As most of you out there know the Canon EN22 motor is getting very hard to find since the passing of Eldon Shirley, AKA Motorman.

The SF-266SA is a bit smaller then the Canon EN22, the white plastic on the rear of the motor can be removed decreasing the length by 3.5mm.  As delivered the motor power contacts are removable, they come in a separate envelope.  By removing the white plastic piece there are a pair of brass lugs to solder the wires to. 
A fellow on the Model Railroad Forum put me onto the Mabuchi SF-266SA motor and after putting a pair through some vigorous testing it came out very close to equal to the Canon EN22.

I removed the two Canon EN22 motors from my Rivarossi Cab Forward 4126 and Installed two Mabuchi SF-266SA motors and it matches the pair of Canon EN22s in my AC-9 3807 in speed and power.  My AC-9 3807 is a kitbashed AC-10 with a pair of Canon EN22 motors.  Both locomotives have 10 ounces of added weight and the drawbar is 5.8 ounces on both.

I didn't remove the white plastic piece on these two.

The bottom line is the Mabuchi SF-266SA looks like a very good motor for remotoring HO locomotives.  I initially bought 2 of the SF-266SA motors off eBay for $1.92 each and $2.50 S&H.  When I found out how well they work I ordered 10 more.  The total of 10 motors with S&H was $21.77.  The first two arrived from China 11 days after I placed the order.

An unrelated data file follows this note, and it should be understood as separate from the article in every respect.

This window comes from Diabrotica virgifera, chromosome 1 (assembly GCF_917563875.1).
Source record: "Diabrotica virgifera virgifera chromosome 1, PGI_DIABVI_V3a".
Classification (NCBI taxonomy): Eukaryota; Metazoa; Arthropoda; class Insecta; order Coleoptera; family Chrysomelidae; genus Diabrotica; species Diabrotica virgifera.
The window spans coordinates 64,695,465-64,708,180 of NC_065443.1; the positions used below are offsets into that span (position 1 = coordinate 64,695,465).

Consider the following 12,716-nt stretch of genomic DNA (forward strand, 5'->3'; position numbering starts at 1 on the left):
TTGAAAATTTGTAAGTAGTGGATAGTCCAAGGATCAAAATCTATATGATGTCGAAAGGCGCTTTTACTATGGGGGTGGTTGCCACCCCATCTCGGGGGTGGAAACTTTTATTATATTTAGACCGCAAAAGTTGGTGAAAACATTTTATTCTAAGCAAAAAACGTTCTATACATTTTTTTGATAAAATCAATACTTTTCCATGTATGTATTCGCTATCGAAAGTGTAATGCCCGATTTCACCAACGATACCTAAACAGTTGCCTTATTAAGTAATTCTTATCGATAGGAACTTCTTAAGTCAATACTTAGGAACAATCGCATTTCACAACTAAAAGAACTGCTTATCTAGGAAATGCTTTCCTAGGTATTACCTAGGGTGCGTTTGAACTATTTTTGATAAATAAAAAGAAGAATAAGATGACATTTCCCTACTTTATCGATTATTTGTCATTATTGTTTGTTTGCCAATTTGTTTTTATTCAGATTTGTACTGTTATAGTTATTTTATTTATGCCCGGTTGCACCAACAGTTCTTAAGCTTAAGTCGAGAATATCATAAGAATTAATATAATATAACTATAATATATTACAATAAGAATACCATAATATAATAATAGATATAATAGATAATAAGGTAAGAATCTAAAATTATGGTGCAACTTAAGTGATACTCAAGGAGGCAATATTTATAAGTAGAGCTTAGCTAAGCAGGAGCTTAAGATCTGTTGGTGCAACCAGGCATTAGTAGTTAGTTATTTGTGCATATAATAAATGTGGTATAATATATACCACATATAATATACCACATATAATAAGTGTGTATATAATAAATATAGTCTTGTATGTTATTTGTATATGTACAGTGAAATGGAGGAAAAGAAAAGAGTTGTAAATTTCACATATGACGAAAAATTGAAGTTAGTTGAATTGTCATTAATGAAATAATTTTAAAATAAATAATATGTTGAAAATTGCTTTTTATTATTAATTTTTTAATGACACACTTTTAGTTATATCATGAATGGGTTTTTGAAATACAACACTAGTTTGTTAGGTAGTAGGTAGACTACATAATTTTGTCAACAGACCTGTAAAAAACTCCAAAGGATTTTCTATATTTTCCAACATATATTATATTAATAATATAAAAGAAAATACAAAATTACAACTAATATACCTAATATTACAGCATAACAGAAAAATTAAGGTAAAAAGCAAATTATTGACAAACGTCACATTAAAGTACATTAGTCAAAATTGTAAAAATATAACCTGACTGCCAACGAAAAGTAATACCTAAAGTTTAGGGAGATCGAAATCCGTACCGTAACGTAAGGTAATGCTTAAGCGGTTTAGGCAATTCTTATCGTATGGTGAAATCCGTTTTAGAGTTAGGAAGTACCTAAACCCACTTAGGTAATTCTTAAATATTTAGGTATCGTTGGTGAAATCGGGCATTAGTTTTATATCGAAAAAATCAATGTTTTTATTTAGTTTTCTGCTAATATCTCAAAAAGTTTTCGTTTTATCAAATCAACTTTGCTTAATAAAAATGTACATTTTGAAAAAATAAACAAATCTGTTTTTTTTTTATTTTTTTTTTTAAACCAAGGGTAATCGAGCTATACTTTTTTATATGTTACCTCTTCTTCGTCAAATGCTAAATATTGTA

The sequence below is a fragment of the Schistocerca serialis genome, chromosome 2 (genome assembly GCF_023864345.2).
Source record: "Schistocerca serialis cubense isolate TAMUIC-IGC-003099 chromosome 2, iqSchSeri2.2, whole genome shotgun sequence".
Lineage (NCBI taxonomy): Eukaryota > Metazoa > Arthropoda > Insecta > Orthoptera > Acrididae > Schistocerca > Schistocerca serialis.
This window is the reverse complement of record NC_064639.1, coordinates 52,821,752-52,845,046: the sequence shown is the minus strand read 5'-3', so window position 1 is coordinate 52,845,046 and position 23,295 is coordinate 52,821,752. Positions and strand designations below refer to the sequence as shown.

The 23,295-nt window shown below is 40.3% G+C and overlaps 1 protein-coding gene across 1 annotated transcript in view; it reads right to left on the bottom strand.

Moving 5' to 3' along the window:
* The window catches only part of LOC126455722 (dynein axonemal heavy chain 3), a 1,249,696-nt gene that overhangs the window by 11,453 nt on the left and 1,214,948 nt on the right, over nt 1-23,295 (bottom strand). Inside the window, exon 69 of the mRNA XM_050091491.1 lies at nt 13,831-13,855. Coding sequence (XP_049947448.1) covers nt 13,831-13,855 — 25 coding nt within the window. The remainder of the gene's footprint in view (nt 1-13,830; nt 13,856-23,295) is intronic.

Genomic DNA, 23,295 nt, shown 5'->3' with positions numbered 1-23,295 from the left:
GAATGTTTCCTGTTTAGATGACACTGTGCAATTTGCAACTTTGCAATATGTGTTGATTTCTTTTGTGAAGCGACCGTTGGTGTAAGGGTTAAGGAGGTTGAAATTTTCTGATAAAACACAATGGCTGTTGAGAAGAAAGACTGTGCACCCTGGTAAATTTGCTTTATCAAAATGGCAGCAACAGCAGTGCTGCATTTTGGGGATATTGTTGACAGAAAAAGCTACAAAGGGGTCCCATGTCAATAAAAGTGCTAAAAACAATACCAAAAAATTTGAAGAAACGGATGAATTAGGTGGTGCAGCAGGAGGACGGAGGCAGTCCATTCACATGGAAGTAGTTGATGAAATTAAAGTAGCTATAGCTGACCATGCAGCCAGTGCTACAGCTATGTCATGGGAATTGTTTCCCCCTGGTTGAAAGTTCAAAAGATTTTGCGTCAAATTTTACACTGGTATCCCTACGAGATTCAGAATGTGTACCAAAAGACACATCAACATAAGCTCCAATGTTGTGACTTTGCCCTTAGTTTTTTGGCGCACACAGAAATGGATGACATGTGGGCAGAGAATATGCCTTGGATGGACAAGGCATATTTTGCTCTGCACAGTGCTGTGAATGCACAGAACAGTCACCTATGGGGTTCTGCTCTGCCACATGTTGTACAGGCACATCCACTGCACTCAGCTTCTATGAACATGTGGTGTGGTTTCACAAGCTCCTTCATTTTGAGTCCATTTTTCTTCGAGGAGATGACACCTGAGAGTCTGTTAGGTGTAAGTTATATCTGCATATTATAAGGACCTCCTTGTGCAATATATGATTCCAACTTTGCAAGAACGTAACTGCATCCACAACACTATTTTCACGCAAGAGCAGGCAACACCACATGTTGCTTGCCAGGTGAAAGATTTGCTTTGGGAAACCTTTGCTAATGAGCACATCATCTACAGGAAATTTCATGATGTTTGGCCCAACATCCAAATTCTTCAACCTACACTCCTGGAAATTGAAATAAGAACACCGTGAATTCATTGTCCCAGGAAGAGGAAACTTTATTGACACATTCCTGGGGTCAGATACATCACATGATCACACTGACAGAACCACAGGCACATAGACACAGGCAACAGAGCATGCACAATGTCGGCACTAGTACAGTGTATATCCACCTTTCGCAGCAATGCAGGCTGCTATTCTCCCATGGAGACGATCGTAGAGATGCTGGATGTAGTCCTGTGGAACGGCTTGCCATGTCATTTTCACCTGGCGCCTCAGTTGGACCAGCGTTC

As of October 2, 2019 there seems to be an abundance of them available but I thought the Canon EN22 were in abundance too.  I bought one Canon EN22 initially to test it for $1.19 State Side.  It was suburb so I ordered 20 more, a couple of days later I placed a second order for 20 more, I received 11 because they were sold out.

I bought a few from Motorman over the years but not at that price.

Update Signal System September 30, 2019

I don't do well when it comes down to updating my blog when I get into working on new projects.

I have started a new Projects post on my Arduino MEGA signaling project.  I ended up using the Arduino FC-51 Obstacle Avoidance Modules for track obstacle detection.

I spent about six months trying to find a good looking for 3mm bicolor LEDs for my signal heads without any success.  I finally found a perfect three color SMT LED, the SMLT4-RGY by Bivar.


The SMTL4 doesn't have a lens but it is very easy to make a 3mm lens, check out my in progress Project Post.

My Upgrade Signaling Project Post.


January 21, 2019 Arduino NANO Tower Beacon Flasher

I have finally come up with a flashing tower beacon driver that looks very realistic.  I'm using an Arduino NANO with a NPN Darlington MPSA13 transistor to drive a 2mm 12 volt Grain of Wheat bulb.  The bulb draws 70ma at 12 volts and as normal I'm running the bulb at about 70% for max realism and longer bulb life.  The MPSA13 has 500ma sinking capacity so it will easily handle the bulb current.

The MPSA13 drops the voltage by .7 volts so I'm actually operating the NANO at 9¼ volts to achieve the 8½ volts to the bulb.

I couldn't find any premade NANO expansion boards so I cut up some 18 x 24 hole perfboards.  I can get three NANO expansion boards from one perfboard.

This is a drawing of the Mel NANO expansion board.

Here is a 30 second video of the flashing beacon with my Arduino NANO test socket.  I prewired a Mel test socket with seven 12 volt Grain of Wheat bulbs.  I don't plan on using more than 7 high current outputs from a NANO.

Here it is flashing the tower beacon.

The NANO Sketch (Program) is below, a simple copy & Paste to the Arduino IDE should work OK.